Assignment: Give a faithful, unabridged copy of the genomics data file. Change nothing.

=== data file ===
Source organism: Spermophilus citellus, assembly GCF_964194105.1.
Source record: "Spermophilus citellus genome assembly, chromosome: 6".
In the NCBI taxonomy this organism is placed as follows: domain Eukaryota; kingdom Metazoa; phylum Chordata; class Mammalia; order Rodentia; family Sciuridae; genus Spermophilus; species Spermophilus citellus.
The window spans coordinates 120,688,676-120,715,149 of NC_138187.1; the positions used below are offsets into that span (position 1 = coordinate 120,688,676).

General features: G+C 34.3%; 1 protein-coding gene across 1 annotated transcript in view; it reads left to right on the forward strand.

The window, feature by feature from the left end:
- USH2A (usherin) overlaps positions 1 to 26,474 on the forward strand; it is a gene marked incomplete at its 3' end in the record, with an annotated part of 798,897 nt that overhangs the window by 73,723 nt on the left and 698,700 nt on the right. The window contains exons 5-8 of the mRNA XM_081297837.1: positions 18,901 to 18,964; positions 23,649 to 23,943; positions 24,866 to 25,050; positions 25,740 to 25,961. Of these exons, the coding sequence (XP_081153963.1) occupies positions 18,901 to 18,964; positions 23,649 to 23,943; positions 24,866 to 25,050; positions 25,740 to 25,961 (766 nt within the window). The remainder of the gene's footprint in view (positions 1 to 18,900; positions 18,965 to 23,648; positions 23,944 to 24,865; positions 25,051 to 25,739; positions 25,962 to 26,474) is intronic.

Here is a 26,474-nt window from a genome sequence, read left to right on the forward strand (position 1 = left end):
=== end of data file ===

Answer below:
Source organism: Spermophilus citellus, assembly GCF_964194105.1.
Source record: "Spermophilus citellus genome assembly, chromosome: 6".
In the NCBI taxonomy this organism is placed as follows: domain Eukaryota; kingdom Metazoa; phylum Chordata; class Mammalia; order Rodentia; family Sciuridae; genus Spermophilus; species Spermophilus citellus.
The window spans coordinates 120,688,676-120,715,149 of NC_138187.1; the positions used below are offsets into that span (position 1 = coordinate 120,688,676).

General features: G+C 34.3%; 1 protein-coding gene across 1 annotated transcript in view; it reads left to right on the forward strand.

The window, feature by feature from the left end:
- USH2A (usherin) overlaps positions 1 to 26,474 on the forward strand; it is a gene marked incomplete at its 3' end in the record, with an annotated part of 798,897 nt that overhangs the window by 73,723 nt on the left and 698,700 nt on the right. The window contains exons 5-8 of the mRNA XM_081297837.1: positions 18,901 to 18,964; positions 23,649 to 23,943; positions 24,866 to 25,050; positions 25,740 to 25,961. Of these exons, the coding sequence (XP_081153963.1) occupies positions 18,901 to 18,964; positions 23,649 to 23,943; positions 24,866 to 25,050; positions 25,740 to 25,961 (766 nt within the window). The remainder of the gene's footprint in view (positions 1 to 18,900; positions 18,965 to 23,648; positions 23,944 to 24,865; positions 25,051 to 25,739; positions 25,962 to 26,474) is intronic.

Here is a 26,474-nt window from a genome sequence, read left to right on the forward strand (position 1 = left end):